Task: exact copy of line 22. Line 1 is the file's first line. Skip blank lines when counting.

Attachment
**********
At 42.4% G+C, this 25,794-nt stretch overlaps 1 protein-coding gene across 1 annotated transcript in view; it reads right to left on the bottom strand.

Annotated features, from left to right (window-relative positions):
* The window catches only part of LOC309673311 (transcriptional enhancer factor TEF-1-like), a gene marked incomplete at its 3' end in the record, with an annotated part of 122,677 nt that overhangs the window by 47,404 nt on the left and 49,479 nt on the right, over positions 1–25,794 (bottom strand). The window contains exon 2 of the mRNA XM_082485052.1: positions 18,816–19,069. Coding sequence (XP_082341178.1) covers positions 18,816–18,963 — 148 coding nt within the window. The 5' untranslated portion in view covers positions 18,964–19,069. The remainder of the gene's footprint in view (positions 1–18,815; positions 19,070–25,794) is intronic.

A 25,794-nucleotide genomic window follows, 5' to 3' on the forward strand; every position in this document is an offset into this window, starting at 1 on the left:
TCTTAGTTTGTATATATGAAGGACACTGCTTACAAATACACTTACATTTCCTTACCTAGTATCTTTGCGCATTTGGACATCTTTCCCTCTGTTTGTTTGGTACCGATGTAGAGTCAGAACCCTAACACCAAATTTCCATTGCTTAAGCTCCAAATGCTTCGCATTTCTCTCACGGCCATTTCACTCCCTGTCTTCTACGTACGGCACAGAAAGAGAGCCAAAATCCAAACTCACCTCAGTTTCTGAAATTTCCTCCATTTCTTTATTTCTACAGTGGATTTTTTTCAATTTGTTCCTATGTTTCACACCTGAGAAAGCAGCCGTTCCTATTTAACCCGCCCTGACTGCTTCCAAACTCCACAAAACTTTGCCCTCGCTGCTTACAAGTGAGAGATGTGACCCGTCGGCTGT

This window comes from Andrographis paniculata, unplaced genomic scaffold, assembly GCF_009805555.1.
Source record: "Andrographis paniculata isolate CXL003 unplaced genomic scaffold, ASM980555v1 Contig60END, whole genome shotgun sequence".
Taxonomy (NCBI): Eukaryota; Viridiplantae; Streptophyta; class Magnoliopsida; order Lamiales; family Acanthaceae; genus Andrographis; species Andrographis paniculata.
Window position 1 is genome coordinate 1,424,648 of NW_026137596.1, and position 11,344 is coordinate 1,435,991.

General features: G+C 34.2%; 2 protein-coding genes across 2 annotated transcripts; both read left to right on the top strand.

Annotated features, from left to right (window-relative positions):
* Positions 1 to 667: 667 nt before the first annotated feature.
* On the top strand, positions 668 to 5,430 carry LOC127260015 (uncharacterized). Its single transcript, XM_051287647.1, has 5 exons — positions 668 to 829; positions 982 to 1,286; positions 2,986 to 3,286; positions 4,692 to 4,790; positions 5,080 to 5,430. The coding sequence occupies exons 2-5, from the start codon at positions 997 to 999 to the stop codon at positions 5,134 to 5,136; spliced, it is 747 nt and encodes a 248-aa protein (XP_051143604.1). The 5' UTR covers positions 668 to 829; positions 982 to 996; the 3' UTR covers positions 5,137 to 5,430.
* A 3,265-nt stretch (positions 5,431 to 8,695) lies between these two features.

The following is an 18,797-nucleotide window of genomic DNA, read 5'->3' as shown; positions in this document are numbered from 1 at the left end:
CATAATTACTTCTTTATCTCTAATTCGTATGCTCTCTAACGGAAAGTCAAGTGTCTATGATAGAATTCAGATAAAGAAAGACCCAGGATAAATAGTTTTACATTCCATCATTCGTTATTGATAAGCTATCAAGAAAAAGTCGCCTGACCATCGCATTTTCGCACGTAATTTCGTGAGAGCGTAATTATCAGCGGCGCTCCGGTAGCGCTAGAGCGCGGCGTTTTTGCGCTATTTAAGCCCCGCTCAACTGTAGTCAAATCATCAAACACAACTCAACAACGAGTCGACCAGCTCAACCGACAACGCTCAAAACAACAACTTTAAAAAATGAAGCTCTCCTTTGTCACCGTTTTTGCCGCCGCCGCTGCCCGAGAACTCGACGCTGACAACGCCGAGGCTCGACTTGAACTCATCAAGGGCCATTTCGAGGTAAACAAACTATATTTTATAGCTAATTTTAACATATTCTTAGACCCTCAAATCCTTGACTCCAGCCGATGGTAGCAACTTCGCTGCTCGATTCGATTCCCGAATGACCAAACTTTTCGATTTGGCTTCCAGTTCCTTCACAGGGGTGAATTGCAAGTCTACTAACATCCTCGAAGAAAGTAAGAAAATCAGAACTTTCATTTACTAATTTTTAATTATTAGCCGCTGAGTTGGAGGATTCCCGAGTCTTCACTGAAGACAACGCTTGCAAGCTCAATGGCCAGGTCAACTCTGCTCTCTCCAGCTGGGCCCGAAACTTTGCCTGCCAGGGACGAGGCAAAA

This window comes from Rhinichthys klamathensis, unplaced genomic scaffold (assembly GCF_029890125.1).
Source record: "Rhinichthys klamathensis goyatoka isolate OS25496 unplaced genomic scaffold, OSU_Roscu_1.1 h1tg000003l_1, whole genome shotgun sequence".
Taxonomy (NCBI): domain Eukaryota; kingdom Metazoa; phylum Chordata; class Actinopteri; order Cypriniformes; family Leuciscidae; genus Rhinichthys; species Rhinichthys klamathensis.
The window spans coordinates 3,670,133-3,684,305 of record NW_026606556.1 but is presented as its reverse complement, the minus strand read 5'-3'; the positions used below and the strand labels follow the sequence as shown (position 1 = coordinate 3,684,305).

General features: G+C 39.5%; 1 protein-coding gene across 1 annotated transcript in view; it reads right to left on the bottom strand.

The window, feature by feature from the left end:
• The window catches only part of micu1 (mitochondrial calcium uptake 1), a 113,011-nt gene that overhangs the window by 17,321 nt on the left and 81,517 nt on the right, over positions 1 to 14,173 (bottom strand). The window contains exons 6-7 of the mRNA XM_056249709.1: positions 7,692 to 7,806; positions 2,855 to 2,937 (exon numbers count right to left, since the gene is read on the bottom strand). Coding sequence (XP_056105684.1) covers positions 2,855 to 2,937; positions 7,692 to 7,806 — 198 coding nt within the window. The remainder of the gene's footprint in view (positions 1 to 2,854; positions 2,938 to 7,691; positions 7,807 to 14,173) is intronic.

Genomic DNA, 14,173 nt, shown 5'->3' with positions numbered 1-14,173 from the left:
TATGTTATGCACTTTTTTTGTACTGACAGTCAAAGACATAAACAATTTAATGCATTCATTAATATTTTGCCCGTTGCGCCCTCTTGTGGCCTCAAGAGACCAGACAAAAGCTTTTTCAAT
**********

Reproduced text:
The window, feature by feature from the left end: